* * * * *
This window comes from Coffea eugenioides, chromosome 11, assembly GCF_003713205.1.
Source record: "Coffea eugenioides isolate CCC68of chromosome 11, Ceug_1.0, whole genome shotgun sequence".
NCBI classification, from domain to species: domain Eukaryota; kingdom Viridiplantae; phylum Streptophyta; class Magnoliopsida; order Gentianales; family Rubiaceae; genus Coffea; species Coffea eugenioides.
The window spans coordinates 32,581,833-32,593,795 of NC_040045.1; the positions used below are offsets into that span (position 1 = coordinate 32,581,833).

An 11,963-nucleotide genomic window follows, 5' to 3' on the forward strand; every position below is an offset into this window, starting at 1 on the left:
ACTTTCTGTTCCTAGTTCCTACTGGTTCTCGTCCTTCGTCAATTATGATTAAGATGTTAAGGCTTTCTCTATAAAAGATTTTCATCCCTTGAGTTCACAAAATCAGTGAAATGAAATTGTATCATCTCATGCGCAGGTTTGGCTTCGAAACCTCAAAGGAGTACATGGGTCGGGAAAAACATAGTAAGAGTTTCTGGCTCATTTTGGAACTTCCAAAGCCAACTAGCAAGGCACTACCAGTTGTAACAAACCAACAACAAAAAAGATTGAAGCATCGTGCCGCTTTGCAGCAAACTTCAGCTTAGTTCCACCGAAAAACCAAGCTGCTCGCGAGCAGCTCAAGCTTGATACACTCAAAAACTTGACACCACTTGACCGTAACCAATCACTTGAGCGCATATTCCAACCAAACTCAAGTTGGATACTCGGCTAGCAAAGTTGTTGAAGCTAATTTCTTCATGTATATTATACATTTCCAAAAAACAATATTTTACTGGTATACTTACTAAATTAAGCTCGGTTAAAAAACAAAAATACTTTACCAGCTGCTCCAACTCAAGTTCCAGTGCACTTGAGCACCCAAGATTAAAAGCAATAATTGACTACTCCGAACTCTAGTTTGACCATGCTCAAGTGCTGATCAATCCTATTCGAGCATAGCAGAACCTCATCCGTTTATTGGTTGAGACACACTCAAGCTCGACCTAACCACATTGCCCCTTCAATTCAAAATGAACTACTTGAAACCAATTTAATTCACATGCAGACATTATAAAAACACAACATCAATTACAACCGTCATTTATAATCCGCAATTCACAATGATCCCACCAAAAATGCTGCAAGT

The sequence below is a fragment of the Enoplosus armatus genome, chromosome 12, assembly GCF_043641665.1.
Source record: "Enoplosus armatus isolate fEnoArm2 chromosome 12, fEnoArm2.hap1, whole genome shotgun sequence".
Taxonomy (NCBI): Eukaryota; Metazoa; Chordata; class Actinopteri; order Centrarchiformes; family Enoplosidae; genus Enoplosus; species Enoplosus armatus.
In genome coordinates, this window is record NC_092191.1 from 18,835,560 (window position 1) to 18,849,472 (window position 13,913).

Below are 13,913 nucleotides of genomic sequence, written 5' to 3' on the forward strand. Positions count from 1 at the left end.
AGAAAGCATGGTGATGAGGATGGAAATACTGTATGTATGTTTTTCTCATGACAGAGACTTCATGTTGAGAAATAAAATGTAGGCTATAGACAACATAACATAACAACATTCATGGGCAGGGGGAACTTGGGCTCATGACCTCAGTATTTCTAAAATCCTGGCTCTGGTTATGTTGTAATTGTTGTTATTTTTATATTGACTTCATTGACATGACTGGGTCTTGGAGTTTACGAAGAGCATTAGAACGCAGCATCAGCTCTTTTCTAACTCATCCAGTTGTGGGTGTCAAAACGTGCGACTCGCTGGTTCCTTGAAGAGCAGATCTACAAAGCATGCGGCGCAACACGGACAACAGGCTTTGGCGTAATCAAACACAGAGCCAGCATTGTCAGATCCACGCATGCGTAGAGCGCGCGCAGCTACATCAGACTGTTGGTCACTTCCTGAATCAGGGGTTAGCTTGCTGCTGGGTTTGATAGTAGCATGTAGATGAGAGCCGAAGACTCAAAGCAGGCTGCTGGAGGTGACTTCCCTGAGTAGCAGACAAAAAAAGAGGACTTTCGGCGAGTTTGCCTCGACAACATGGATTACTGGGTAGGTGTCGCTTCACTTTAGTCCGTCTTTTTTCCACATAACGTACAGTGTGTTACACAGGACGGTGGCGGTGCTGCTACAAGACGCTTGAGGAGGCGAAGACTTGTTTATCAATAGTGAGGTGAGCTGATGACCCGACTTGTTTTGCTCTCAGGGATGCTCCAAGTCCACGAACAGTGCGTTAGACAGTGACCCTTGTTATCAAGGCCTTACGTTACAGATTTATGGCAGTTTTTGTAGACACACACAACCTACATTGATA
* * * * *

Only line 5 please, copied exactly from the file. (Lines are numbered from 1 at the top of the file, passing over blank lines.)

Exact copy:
An 11,963-nucleotide genomic window follows, 5' to 3' on the forward strand; every position below is an offset into this window, starting at 1 on the left: